Her ability to tap her statewide infrastructure for a Senate run is a good lesson for folks who overlook state Attorneys General as a jumping point for higher political office. In North Carolina, Roy Cooper made the leap last year to Governor, and AGs like Bob Ferguson of Washington and Eric Schneiderman of New York have already seen their profiles increase in their state’s pushback on the Trump administration. Before anyone else had entered 2016’s Senate race, Harris had already raised $2.5 million in her first quarter of fundraising. Harris’ strength caused other strong potential candidates like Gavin Newsom to pass up the Senate race and instead focus on 2018’s Gubernatorial election. She ended the campaign a fundraising juggernaut, raising $15.4 million, almost $11 million more than her closest competitor.
Harris had to endure the obligatory backlash and scrutiny that comes with being the frontrunner in a high-profile race, specifically involving her spending on cars and hotels that were a bit ritzier than campaigns are usually willing to shell out for. (These quibbles, of course, seem positively quaint now that we’ve elected someone who lives in a literal golden tower as our president.) Aside from a few weeks of negative press, her election was a fairly smooth ride. Democrats coalesced around her, she got 40% in the free-for-all primary, and crushed Loretta Sanchez in November by 2.5 million votes, winning all but two of California’s counties.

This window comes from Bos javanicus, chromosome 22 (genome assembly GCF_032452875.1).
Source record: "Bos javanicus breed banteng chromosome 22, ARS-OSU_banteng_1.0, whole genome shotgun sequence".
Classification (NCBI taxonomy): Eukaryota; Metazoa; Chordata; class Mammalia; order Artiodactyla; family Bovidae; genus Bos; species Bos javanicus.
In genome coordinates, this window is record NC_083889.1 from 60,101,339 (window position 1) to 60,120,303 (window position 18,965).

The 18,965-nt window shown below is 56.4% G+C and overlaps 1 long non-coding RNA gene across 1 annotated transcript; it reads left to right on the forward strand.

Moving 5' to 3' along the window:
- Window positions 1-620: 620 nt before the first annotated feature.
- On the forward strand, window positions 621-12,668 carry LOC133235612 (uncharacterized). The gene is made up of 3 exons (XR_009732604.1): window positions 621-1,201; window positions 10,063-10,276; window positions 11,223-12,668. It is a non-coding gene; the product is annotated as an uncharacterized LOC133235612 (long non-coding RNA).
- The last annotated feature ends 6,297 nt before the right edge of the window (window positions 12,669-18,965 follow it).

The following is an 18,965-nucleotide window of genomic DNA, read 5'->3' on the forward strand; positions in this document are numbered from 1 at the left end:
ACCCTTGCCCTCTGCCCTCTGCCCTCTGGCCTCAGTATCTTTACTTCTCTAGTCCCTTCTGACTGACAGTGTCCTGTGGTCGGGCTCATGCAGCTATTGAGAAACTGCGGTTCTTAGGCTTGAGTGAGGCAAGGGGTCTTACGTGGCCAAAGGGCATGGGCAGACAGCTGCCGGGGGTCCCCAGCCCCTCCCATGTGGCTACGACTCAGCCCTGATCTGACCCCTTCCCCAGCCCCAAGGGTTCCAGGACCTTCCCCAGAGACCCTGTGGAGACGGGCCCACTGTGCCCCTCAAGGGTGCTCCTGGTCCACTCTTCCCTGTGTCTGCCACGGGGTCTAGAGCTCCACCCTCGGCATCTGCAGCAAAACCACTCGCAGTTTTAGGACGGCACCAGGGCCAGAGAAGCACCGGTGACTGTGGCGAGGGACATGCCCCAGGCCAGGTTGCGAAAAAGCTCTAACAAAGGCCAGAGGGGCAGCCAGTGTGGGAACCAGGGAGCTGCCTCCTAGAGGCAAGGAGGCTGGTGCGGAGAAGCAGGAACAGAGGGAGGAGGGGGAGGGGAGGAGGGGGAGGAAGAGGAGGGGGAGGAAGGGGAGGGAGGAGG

Since taking office, Harris has been a standout in the Senate. It took exactly one day for Mother Jones to include her on their list of “11 Democrats Who Could Defeat President Trump in 2020.” Now, there was a time when I’d caution that she just got to Washington and that there was a pecking order that only transcendent politicians like Barack Obama can overcome. But again, Donald Trump is president. We have to operate under a new set of rules now. And besides, it’s possible Kamala Harris is the Next Barack Obama.
One thing that’s not in question is how Harris has acted since arriving in DC. She spoke at the Women’s March in January, saying

“The fight for civil rights will be fought and won with each generation. Whatever gains we make will not be permanent,” she said. “That’s the nature of it, so let’s not be dispirited.… Let’s just get up, pick ourselves up and get out there and fight. Fight for equality, fight for fairness, fight for justice.”

She’s backed those words up in the Senate, forcefully speaking out against the Trump Muslim Ban, being a leading voice in the Democratic fight against Betsy DeVos and Jeff Sessions, and two days ago she filed her first bill, S. 249 – “A bill to clarify the rights of all persons who are held or detained at a port of entry or at any detention facility overseen by US Customs and Border Protection or US Immigration and Customs Enforcement.” Aside from voting for a new minor Trump appointees – Elaine Chao to Transportation and Nikki Haley to the UN – she’s done everything you can (and should) expect a blue-state Democratic Senator to do.

 Harris is definitely a name you should remember. If Democrats win back the White House in 2020, it’s hard to imagine that she won’t either have a role in the new administration, or be the one who wins it. She’s part of the future of the Democratic Party, and the good news is, she’s part of its present as well.